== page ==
Fig. 3
figure 3

Kaplan–Meier estimator of overall survival of patients treated with mtRT for primary disease differentiated by entity

Fig. 4
figure 4

Kaplan–Meier estimator of progression-free survival of patients treated with mtRT for primary disease differentiated by entity

The most common grade 1 and 2 toxicities during RT were nausea and vomiting (n = 12 [60%]), radiodermatitis (n = 11 [55%]), and fatigue (n = 9 [45%]). Nine patients (45%) showed hyperpigmentation of the skin and 9 patients (45%) had pain grade 1. Table 3 displays all severe non-hematological toxicities (grade ≥3) that occurred during and acutely after RT. Two patients’ (10%) KPS worsened to ≤40% during RT, with a significant relationship (p = 0.044) to the duration of RT in minutes. A low KPS was strongly associated with irradiation of tumors in the area of the head and neck (p = 0.053). Furthermore, the irradiated area of the head and neck had a strong association with severe mucositis (p = 0.053). Additionally, there was a significant correlation between the duration of RT in minutes and severe mucositis during RT (p = 0.044). Mucositis grade 4 of a patient receiving RT of the head and neck among other regions was the only non-hematological grade 4 toxicity that occurred during RT.

Table 3 Severe toxicity during and acutely after multitarget radiotherapy (mtRT)

Most patients (n = 18 [90%]) developed severe hematological toxicities during mtRT but with no significant relation to RT characteristics, see supplementary file 3. Further analysis showed that mtRT correlated highly significantly with severe thrombocytopenia during RT (p = 0.007). In 7 patients (35%), hematological toxicities led to an interruption of the RT procedure, but with no significant correlation (leukocytopenia [p = 1.000], thrombocytopenia [p = 0.650]). Those individual decisions were made upon close consultation with all professionals involved and responsible, and only if further irradiation could not be justified due to the unstable general condition. We evaluated 18 patients for acute toxicities after RT, with eight cases (44%) of severe side effects located in the abdominal region or thorax. None of those severe toxicities had a significant correlation with RT characteristics (see supplementary file 3). One patient with an unclassified sarcoma developed a grade 4 gastritis, pericarditis with pericardial effusion, but also an enterocolitis grade 3 within 6 months after RT. Another acute grade 3 gastritis occurred in a patient with alveolar rhabdomyosarcoma. Two patients with Ewing sarcomas in the area of the trunk suffered from grade 3 radiodermatitis acute after RT. One patient with a pulmonary spread Ewing sarcoma had a grade 3 pneumonitis within 6 months after RT. Two grade 3 side effects, one dyspnea and one pericardial effusion, occurred as late toxicity. Five patients were evaluated for long-term toxicities after mtRT, with a median follow-up of 65.8 months (range 28.1–73.4 months). Two patients (40%) had mild grade 1 dyspnea and 1 patient had a permanent grade 2 alopecia of the scalp. None of the patients indicated impairments (<6/7) of QoL or their health status for more than 2 years after mtRT.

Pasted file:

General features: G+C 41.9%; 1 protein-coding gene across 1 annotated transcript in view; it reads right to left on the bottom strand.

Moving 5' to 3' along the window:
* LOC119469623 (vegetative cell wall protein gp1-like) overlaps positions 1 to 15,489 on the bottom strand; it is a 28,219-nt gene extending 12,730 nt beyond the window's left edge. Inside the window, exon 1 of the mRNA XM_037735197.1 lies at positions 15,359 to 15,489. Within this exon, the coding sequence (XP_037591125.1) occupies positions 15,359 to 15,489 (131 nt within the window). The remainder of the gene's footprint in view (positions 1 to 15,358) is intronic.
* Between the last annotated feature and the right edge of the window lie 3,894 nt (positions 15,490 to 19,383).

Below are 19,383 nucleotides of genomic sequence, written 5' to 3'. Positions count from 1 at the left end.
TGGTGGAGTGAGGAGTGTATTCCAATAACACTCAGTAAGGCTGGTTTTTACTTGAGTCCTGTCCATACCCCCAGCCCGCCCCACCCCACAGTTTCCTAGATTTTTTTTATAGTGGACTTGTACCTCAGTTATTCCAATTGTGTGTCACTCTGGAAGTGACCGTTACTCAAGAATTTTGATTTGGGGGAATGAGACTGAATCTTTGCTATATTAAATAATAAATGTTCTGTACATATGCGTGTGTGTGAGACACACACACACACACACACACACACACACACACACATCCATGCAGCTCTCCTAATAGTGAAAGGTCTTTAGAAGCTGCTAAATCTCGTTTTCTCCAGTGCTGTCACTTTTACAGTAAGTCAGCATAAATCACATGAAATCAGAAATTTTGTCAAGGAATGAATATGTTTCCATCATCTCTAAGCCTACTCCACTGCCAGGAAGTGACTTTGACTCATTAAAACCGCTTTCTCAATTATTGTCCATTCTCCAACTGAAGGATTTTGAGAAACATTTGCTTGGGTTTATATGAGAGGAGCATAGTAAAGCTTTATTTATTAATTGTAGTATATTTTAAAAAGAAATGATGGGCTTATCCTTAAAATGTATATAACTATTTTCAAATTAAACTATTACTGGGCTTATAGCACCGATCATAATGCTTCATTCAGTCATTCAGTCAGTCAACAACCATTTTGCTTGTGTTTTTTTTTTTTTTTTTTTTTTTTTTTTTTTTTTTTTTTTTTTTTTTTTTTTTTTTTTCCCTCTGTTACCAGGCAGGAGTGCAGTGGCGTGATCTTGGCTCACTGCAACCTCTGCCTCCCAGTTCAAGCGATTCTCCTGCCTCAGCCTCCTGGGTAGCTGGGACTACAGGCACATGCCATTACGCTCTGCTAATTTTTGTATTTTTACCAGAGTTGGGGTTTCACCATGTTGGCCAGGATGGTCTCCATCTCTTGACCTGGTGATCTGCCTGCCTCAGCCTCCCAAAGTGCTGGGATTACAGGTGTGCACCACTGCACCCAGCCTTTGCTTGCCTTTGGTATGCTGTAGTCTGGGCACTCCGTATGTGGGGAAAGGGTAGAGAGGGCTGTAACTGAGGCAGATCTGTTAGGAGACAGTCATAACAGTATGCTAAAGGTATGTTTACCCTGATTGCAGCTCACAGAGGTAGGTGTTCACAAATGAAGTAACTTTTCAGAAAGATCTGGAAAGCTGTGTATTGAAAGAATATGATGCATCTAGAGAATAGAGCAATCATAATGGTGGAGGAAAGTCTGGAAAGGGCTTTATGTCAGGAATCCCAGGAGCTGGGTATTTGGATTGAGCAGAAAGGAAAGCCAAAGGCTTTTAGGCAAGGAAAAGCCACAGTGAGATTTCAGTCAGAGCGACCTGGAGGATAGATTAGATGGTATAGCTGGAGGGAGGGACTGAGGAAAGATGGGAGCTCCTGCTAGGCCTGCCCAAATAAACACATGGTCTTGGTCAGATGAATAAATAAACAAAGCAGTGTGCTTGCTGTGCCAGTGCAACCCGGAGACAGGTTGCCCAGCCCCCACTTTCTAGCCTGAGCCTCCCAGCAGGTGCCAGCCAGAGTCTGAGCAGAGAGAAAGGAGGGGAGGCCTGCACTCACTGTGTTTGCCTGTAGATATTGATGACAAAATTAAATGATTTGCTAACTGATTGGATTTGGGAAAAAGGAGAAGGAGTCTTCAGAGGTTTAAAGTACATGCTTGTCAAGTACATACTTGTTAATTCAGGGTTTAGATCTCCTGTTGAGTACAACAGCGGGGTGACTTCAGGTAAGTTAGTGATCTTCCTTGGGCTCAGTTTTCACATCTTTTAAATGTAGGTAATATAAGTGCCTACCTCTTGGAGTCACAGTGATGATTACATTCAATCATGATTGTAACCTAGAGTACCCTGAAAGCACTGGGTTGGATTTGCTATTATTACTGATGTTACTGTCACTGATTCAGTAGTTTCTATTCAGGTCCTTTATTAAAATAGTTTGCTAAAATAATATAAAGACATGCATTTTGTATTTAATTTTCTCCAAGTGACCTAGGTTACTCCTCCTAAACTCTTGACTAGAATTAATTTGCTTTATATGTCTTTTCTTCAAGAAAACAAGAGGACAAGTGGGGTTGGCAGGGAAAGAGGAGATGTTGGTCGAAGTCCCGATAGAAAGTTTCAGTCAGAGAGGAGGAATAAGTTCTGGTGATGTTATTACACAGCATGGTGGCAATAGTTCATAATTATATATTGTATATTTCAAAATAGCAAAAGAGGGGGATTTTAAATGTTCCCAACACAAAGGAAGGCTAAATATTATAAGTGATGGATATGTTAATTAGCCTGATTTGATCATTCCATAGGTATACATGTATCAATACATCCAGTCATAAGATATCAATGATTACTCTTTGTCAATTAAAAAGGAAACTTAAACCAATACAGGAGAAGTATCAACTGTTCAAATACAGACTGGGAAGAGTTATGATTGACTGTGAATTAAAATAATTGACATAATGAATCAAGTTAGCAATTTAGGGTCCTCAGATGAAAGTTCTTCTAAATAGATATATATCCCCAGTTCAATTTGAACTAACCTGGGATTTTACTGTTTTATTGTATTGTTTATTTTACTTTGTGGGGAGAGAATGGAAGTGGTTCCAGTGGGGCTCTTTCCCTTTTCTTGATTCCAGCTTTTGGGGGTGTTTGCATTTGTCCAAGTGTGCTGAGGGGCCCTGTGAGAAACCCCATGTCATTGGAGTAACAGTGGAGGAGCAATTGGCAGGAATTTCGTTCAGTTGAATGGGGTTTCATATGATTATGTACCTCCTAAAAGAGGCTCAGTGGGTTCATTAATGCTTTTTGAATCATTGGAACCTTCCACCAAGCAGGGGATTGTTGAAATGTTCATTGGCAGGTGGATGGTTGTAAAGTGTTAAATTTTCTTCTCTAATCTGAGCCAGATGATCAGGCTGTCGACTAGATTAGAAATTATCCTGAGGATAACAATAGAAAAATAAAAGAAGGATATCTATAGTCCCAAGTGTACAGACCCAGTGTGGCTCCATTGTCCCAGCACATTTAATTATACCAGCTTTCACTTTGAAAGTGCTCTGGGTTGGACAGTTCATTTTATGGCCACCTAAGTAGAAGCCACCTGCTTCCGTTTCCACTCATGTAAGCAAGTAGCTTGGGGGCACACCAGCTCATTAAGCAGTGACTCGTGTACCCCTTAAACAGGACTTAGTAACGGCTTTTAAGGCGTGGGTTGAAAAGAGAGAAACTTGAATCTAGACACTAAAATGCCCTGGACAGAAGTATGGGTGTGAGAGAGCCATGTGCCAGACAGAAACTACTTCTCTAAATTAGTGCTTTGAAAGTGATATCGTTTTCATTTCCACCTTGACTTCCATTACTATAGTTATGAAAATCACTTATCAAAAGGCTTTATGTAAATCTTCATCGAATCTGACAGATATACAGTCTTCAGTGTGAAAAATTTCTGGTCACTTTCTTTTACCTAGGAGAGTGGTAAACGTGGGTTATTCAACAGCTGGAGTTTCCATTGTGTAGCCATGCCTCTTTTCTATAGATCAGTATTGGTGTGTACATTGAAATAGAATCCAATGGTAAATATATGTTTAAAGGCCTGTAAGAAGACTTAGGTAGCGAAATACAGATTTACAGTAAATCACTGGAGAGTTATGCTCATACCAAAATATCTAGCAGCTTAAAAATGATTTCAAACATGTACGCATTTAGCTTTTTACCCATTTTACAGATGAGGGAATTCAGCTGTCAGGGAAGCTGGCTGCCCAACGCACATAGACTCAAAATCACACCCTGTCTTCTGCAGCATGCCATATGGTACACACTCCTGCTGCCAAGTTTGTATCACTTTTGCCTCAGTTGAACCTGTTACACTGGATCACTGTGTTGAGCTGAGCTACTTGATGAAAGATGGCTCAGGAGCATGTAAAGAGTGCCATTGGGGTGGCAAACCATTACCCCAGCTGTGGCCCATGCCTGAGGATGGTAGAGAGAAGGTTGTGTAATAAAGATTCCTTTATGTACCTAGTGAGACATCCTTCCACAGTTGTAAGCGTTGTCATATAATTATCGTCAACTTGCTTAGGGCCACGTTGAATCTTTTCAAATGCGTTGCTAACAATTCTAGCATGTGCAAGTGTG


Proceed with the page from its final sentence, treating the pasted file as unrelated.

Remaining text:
Single-target radiation therapy